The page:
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On Derivatives Markets and Social Welfare: A Theory of Empty Voting and Hidden Ownership

66 Pages Posted: 23 Aug 2012 Last revised: 16 Oct 2015

Jordan M. Barry

University of San Diego School of Law

John William Hatfield

University of Texas at Austin

Scott Duke Kominers

Harvard University

Date Written: August 22, 2012


In the past twenty-five years, derivatives markets have grown exponentially. Large, modern derivatives markets increasingly enable investors to hold economic interests in corporations without owning voting rights, and vice versa. This leads to both empty voters — investors whose voting rights in a corporation exceed their economic interests — and hidden owners — investors whose economic interests exceed their voting rights.

We present formal models that show how, when financial markets are opaque, empty voting and hidden ownership can render financial markets unpredictable, unstable, and inefficient. By contrast, we show that when financial markets are transparent, empty voting and hidden ownership have dramatically different effects: they follow predictable patterns, encourage stable outcomes, and promote efficiency. Our analysis lends insight into the operation of securities markets in general and derivatives markets in particular. It also provides a new justification for a robust mandatory disclosure regime and facilitates analysis of proposed substantive securities regulations.

Keywords: derivatives, disclosure, empty voting, hidden ownership, morphable ownership, corporate governance, shareholder rights and obligations, financial markets, securities laws, law and economics, competitive equilibrium, core outcome, corporate voting, shareholder voting, regulatory arbitrage, securities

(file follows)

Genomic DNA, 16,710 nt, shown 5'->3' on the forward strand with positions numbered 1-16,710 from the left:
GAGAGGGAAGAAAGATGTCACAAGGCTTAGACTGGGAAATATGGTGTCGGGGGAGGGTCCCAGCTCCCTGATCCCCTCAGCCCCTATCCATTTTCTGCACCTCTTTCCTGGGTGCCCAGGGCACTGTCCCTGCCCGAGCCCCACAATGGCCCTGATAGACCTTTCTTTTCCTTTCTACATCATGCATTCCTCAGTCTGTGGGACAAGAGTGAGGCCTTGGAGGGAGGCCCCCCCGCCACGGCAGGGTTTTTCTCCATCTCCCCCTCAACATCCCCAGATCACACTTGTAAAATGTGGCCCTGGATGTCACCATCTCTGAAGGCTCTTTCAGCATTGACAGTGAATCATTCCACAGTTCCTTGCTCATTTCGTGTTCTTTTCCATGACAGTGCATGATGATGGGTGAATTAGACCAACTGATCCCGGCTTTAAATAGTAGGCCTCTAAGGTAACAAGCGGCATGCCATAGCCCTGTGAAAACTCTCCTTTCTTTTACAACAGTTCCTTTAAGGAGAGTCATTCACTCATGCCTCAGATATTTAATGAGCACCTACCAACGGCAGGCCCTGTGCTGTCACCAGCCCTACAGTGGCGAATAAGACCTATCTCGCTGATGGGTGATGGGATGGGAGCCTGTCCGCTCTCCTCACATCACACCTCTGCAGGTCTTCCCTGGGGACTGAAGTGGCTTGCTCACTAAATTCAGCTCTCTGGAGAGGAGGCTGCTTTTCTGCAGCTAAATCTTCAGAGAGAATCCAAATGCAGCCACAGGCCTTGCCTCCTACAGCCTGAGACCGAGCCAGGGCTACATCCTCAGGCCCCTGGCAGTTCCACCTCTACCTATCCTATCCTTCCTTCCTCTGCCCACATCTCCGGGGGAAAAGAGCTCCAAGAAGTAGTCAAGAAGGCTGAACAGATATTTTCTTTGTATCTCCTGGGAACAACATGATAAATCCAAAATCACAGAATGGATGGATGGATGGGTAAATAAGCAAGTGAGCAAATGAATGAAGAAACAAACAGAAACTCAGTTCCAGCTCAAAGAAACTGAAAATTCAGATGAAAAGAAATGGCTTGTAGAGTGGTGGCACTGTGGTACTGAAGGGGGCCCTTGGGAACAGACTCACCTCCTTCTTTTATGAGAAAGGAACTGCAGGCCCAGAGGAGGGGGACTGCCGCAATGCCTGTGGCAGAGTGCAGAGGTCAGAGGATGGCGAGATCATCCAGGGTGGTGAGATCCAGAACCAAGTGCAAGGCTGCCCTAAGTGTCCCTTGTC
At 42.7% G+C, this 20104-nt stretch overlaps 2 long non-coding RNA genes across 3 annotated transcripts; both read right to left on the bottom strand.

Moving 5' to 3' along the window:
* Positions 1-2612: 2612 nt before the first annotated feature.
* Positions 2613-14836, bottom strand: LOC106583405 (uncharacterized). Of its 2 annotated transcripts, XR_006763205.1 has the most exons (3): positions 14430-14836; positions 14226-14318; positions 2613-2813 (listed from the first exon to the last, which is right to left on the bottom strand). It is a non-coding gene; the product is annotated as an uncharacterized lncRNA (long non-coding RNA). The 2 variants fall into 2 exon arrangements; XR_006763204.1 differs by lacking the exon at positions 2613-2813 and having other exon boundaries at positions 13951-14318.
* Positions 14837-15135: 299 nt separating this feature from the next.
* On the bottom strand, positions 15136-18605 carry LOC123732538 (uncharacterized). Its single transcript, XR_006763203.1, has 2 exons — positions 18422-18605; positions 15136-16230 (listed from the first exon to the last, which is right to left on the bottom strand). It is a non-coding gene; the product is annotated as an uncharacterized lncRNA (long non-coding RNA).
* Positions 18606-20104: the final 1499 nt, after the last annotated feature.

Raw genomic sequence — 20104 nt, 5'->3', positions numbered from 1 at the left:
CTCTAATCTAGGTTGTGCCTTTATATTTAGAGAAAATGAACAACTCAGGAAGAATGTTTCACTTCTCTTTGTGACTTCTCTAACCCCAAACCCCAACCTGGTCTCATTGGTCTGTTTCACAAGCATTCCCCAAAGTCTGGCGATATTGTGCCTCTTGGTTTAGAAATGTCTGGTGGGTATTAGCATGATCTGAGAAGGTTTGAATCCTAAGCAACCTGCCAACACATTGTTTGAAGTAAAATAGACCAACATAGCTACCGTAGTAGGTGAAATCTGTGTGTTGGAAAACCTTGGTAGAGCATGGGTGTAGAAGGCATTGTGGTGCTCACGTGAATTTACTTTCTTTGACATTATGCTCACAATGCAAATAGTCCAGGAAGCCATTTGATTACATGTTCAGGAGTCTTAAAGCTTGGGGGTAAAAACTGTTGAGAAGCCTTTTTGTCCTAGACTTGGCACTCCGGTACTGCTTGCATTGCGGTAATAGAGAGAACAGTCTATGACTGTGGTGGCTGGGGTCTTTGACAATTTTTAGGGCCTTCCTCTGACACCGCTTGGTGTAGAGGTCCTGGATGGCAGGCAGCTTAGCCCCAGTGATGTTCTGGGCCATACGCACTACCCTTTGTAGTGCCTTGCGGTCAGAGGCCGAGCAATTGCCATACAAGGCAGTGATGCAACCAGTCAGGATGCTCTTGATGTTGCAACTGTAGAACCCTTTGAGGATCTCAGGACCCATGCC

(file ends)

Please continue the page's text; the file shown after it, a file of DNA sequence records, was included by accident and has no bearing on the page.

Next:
JEL Classification: C71, G14, G18, G30, K22, L29

Suggested Citation

Barry, Jordan M. and Hatfield, John William and Kominers, Scott Duke, On Derivatives Markets and Social Welfare: A Theory of Empty Voting and Hidden Ownership (August 22, 2012). Virginia Law Review, Vol. 99, No. 1103, 2013; Rock Center for Corporate Governance at Stanford University Working Paper No. 122; Becker Friedman Institute for Research in Economics Working Paper No. 2012-11; Stanford Law and Economics Olin Working Paper No. 433. Available at SSRN: or

Jordan Barry (Contact Author)

University of San Diego School of Law ( email )

5998 Alcala Park
San Diego, CA 92110-2492
United States

John Hatfield

University of Texas at Austin ( email )

Austin, TX 78712
United States

Scott Kominers

Harvard University ( email )

Rock Center
Harvard Business School
Boston, MA 02163
United States


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